Comedian George Lopez returns to the Stern Show Tuesday morning ahead of the premiere of his new semi-autobiographical sitcom, "Lopez," on TV Land (catch an exclusive scene above) – and that's exciting news for anyone who has caught his past appearances.
Lopez has time and again said it all (and more) when he's sat down with Howard and this week will surely be no different.
For now, catch up on what George Lopez said … previously on the Stern Show!
Getting Leno'd By Conan on TBS
Appearing on the show in 2014 for the first time in nine years, Lopez addressed the situation around his former late-night talk show "Lopez Tonight" on TBS. Howard wondered about what went wrong with the show and why David Hudson, Senior Vice President of Late Night for TBS, had slammed George for the material at the time.
"I had great writers. Great writers who wrote, you know, comedy that was edgy – that's what they wanted," Lopez explained. Despite the large initial audience, the feedback he received from the TBS executives was difficult to parse: "Too black, too many Latinos, not enough white people, not enough older people. Skew back. Not enough Latinos – too many white people are watching," he remembered being told.
After the first season of the show, Lopez received news that was even harder to digest. "We have a chance to get Conan [O'Brien], what do you think?" George remembered another TBS executive, Steve Koonin, asking him. The issue was, "Lopez Tonight" aired at 11pm, the time slot they wanted for Conan.
Similar to how Coco had been boxed out by Jay Leno on NBC at the time, Lopez was now being boxed out by Conan. Worse, TBS asked George to call Conan himself to tell him it was a "great place to work."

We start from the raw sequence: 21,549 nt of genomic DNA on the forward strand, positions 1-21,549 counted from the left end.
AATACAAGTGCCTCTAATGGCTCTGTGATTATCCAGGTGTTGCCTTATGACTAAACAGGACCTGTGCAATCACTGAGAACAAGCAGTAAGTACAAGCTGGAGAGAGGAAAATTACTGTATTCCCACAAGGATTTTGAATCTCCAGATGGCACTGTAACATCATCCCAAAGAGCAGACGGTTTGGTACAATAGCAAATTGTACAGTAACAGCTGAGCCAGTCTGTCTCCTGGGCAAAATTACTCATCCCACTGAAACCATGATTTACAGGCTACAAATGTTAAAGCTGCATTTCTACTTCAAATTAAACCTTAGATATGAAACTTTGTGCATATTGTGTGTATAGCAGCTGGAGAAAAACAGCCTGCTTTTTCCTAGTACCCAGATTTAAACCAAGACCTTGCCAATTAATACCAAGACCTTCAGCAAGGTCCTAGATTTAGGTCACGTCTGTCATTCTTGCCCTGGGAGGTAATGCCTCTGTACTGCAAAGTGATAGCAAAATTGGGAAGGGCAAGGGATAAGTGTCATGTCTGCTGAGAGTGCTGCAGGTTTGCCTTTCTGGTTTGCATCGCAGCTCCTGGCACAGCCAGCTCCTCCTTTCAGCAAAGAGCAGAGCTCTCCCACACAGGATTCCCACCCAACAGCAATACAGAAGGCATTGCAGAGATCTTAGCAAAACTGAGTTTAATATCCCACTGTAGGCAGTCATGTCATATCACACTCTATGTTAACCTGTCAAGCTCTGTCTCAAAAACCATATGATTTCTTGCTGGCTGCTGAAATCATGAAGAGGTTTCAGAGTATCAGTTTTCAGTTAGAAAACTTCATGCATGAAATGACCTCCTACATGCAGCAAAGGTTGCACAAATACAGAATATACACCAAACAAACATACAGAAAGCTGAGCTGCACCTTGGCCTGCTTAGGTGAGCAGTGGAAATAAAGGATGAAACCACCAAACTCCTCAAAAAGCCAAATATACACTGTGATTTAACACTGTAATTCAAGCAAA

George told Howard he ultimately played ball, explaining that if he hadn't, TBS would have just canned him later – so he moved his show to 12am, which was ultimately a deathblow for his show.
TBS executives allegedly tried to justify it to George by explaining that Conan was a "folk hero" – a statement Lopez scoffed at.
George told Howard that he doesn't hold a grudge against Conan about the whole situation though.
An Alleged Threat From Jay Leno
Jay Leno, on the other hand, totally rubbed Lopez wrong way.
George recounted to Howard how he had made some comments during an interview about how the former "Tonight Show" host wasn't an "honest dude" and promptly received a phone call from Leno taking obvious offense.
"I blow him out on the phone and he says he wants to kick my ass, "George told Howard.
"I would tear Jay Leno up," the incredulous Lopez continued. Even more bizarre was that at comedian Richard Jeni's funeral, Leno allegedly confronted Paul Rodriguez, whom he thought was Lopez. "That's some crazy shit!" George laughed.
Non-Medical Complications With His New Kidney
Later in the 2014 interview, Howard questioned George about his ex-wife who donated a kidney to him before they separated and wondered if she ever held it over his head in arguments.
"She doesn't like when I talk about her, but I'm going to say to that one … yes," George revealed.
"I would too," Howard joked.
George suffered from a congenital disease that caused him to wet the bed as a child -- something his grandmother would ridicule him for. His reaction of holding it in caused even more issues, which eventually resulted in his kidneys functioning at 18%. His wife, who was a match, was able to donate one of hers that actually had two arteries running through it, giving him a "super kidney."
Unfortunately, their marriage did not experience the same luck.
Beefing With Carlos Mencia
During a September 2005 appearance, George told Howard about his feud with fellow Hispanic comedian Carlos Mencia.
Lopez accused Mencia of stealing his jokes and even physically confronted him in person once, punching him at a comedy club.
Howard said he would have pegged George as someone who would raise up other Hispanic comedians in the business, but Lopez clarified that he wouldn't want to see anyone make it who hadn't earned it.
Getting A Boost From Sandra Bullock
They may seem like an unlikely duo, but George Lopez was actually given his first crack at a sitcom by none other than actress extraordinaire Sandra Bullock.
In his first appearance on the Stern Show in June of 2005, Lopez told Howard about how Bullock saw him perform standup one night at a comedy club and thought his stories would be perfect for a sitcom.
"She believed in me," Lopez told Howard. Bullock went on to serve as executive producer of "George Lopez," which aired for six seasons on ABC.
Tune in on Howard 100 Tuesday for Howard's latest interview with George Lopez!